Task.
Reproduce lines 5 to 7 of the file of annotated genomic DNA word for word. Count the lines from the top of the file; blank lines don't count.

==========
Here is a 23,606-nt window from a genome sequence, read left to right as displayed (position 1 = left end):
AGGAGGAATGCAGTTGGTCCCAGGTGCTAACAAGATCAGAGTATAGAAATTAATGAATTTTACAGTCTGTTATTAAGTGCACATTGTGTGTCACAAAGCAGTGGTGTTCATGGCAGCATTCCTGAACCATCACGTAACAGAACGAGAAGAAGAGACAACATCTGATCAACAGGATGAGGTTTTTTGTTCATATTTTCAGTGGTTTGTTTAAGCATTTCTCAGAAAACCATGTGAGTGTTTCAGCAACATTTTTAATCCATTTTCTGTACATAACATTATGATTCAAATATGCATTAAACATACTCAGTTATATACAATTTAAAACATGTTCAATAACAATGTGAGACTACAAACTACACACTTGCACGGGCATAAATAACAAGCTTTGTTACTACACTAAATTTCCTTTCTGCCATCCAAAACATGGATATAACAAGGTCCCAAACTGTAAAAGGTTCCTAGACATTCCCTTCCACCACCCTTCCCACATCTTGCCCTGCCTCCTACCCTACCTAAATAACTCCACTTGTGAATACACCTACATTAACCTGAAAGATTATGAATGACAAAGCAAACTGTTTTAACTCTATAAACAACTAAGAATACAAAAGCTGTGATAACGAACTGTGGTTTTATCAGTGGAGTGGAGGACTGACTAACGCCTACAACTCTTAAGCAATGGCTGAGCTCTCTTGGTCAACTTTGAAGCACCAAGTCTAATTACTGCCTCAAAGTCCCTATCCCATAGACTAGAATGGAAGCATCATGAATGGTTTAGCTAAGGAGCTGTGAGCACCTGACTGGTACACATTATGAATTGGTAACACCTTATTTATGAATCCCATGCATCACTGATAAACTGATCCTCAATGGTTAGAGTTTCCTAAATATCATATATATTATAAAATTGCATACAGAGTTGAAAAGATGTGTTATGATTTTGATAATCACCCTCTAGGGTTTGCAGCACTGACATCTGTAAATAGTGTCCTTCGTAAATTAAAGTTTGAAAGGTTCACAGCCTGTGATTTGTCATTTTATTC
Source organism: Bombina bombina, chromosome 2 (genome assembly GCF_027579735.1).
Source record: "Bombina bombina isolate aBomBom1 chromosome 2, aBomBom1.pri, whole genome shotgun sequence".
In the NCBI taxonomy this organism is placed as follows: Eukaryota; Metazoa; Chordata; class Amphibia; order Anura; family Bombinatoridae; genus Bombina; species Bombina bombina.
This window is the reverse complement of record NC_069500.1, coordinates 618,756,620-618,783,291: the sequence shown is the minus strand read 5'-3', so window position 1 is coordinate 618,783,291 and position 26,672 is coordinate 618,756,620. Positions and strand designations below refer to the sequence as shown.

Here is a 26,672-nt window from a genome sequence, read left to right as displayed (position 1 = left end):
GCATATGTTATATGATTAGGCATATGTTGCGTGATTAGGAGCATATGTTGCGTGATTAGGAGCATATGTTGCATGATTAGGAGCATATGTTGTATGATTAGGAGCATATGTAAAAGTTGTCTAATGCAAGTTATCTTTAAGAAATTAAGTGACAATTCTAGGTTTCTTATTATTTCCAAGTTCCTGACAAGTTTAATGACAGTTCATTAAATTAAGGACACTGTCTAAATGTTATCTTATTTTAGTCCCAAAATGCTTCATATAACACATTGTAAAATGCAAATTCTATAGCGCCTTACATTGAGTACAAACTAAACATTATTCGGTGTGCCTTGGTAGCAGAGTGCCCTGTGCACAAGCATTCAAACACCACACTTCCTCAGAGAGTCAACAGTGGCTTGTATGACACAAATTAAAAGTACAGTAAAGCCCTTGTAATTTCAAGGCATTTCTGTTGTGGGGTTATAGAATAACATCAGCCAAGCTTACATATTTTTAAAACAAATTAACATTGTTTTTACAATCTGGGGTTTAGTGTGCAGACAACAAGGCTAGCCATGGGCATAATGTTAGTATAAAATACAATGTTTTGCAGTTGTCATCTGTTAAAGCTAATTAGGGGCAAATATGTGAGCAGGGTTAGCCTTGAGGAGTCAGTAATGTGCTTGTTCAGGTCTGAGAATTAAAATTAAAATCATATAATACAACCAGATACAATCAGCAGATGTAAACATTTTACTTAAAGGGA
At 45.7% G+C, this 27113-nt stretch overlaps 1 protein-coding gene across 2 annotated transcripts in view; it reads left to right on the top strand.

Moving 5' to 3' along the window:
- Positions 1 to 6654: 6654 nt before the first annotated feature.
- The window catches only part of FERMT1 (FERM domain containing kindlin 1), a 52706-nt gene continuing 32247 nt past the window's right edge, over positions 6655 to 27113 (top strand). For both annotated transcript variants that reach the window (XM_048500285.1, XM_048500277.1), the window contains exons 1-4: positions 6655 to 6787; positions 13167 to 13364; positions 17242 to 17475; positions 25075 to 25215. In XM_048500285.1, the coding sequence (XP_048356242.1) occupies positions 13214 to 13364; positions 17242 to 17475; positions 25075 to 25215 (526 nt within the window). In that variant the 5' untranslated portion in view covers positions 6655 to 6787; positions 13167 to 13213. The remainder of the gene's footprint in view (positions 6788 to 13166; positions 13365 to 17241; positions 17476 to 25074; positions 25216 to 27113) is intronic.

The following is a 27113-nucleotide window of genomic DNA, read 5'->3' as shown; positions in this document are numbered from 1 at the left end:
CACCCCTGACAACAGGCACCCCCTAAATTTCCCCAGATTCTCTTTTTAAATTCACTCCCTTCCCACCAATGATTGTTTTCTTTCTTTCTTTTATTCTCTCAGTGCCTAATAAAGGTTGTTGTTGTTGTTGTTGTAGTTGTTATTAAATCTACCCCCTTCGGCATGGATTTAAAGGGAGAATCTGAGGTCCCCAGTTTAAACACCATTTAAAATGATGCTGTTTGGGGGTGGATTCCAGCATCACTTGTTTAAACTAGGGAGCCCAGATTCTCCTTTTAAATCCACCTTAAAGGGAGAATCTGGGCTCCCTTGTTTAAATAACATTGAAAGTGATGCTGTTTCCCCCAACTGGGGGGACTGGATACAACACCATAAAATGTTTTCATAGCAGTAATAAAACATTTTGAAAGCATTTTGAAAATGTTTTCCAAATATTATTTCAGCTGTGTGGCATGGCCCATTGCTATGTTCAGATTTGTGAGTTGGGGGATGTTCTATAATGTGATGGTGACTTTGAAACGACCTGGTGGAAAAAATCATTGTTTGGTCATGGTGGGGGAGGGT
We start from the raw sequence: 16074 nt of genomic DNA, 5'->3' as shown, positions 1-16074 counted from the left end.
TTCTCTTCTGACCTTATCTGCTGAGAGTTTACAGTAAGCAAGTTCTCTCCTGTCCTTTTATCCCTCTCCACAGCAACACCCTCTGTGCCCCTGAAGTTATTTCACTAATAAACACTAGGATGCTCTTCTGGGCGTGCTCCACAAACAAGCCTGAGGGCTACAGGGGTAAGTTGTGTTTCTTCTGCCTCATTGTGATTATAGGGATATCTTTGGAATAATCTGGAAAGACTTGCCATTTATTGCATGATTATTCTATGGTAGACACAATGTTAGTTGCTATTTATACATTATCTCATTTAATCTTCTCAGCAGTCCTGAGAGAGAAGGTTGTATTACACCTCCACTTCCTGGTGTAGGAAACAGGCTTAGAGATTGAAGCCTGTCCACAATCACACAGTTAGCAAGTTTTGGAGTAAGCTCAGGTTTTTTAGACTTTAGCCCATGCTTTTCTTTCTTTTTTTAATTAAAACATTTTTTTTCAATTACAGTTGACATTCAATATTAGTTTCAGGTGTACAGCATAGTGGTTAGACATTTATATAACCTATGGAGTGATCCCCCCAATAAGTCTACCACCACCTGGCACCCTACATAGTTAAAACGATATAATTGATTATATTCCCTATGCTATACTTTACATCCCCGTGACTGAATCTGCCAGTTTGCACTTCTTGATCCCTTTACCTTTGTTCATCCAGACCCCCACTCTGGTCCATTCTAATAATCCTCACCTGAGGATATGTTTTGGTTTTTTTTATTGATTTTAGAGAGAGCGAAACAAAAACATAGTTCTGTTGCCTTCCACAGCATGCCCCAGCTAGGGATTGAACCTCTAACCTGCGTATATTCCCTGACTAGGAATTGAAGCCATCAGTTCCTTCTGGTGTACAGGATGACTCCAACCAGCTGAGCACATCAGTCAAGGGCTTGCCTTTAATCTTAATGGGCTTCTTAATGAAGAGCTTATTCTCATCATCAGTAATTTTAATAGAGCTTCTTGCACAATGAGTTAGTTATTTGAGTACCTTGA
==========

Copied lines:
In the NCBI taxonomy this organism is placed as follows: Eukaryota; Metazoa; Chordata; class Amphibia; order Anura; family Bombinatoridae; genus Bombina; species Bombina bombina.
This window is the reverse complement of record NC_069500.1, coordinates 618,756,620-618,783,291: the sequence shown is the minus strand read 5'-3', so window position 1 is coordinate 618,783,291 and position 26,672 is coordinate 618,756,620. Positions and strand designations below refer to the sequence as shown.

Here is a 26,672-nt window from a genome sequence, read left to right as displayed (position 1 = left end):